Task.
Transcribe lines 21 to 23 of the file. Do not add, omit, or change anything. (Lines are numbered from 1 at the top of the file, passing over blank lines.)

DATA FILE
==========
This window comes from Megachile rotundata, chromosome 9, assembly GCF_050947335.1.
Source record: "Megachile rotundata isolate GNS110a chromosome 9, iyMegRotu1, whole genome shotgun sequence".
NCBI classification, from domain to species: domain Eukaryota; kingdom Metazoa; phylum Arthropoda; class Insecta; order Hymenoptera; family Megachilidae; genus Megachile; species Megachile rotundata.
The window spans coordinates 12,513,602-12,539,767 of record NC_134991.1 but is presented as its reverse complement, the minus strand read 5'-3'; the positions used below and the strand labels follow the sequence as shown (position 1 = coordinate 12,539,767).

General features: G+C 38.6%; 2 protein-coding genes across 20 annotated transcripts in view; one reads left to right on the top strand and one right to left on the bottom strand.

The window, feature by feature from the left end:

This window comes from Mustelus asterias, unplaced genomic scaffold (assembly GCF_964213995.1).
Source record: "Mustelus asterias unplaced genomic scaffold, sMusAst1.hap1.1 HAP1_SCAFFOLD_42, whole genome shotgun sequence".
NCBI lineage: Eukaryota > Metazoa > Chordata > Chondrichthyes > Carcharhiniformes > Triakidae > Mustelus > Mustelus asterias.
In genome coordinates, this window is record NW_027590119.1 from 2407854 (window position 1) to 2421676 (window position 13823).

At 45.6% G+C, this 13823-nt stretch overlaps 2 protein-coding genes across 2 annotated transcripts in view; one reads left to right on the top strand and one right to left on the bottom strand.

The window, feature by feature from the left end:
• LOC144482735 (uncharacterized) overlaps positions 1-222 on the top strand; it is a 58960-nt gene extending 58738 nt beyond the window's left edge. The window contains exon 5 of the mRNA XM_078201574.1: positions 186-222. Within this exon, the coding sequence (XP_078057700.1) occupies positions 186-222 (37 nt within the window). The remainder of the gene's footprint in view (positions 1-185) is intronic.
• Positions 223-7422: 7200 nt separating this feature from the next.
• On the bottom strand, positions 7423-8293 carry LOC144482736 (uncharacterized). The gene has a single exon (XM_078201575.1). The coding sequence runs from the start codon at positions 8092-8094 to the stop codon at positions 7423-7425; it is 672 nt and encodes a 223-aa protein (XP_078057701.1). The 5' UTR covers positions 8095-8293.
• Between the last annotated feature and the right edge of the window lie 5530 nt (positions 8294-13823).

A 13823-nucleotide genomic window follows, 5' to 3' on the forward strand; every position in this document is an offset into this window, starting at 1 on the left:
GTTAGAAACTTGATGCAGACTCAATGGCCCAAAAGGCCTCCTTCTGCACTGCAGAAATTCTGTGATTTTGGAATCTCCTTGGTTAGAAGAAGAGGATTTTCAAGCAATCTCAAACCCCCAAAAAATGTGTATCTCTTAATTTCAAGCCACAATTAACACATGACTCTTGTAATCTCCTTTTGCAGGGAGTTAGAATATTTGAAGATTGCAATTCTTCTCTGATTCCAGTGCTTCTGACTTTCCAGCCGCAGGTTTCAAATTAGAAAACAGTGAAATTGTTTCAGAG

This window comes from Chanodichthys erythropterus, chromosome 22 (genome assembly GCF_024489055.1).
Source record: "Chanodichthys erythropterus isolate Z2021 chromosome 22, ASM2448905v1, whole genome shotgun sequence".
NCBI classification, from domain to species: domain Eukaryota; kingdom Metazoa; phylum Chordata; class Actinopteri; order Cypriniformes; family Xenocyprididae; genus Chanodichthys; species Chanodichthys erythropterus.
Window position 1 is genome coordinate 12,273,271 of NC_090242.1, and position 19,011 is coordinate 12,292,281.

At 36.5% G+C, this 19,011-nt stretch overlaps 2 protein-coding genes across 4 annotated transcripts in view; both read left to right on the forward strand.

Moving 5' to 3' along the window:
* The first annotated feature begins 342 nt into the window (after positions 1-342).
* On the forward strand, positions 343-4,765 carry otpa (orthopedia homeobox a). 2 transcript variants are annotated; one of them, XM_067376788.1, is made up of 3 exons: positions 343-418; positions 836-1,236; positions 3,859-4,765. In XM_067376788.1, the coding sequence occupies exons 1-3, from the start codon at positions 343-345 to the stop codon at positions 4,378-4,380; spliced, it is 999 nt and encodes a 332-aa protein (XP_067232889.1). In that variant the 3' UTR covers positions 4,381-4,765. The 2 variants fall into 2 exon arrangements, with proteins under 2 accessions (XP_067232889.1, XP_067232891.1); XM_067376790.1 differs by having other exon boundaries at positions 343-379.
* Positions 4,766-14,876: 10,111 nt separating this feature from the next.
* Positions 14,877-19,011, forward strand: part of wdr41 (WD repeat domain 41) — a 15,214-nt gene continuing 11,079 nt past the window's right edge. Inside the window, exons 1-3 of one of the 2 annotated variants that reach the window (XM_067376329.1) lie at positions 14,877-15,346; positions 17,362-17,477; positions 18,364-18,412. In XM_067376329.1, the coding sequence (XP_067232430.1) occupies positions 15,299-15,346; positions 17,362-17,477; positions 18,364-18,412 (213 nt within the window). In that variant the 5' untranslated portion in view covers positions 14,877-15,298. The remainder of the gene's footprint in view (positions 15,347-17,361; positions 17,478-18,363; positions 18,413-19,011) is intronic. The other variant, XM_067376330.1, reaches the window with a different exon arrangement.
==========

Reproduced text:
NCBI classification, from domain to species: domain Eukaryota; kingdom Metazoa; phylum Chordata; class Actinopteri; order Cypriniformes; family Xenocyprididae; genus Chanodichthys; species Chanodichthys erythropterus.
Window position 1 is genome coordinate 12,273,271 of NC_090242.1, and position 19,011 is coordinate 12,292,281.

At 36.5% G+C, this 19,011-nt stretch overlaps 2 protein-coding genes across 4 annotated transcripts in view; both read left to right on the forward strand.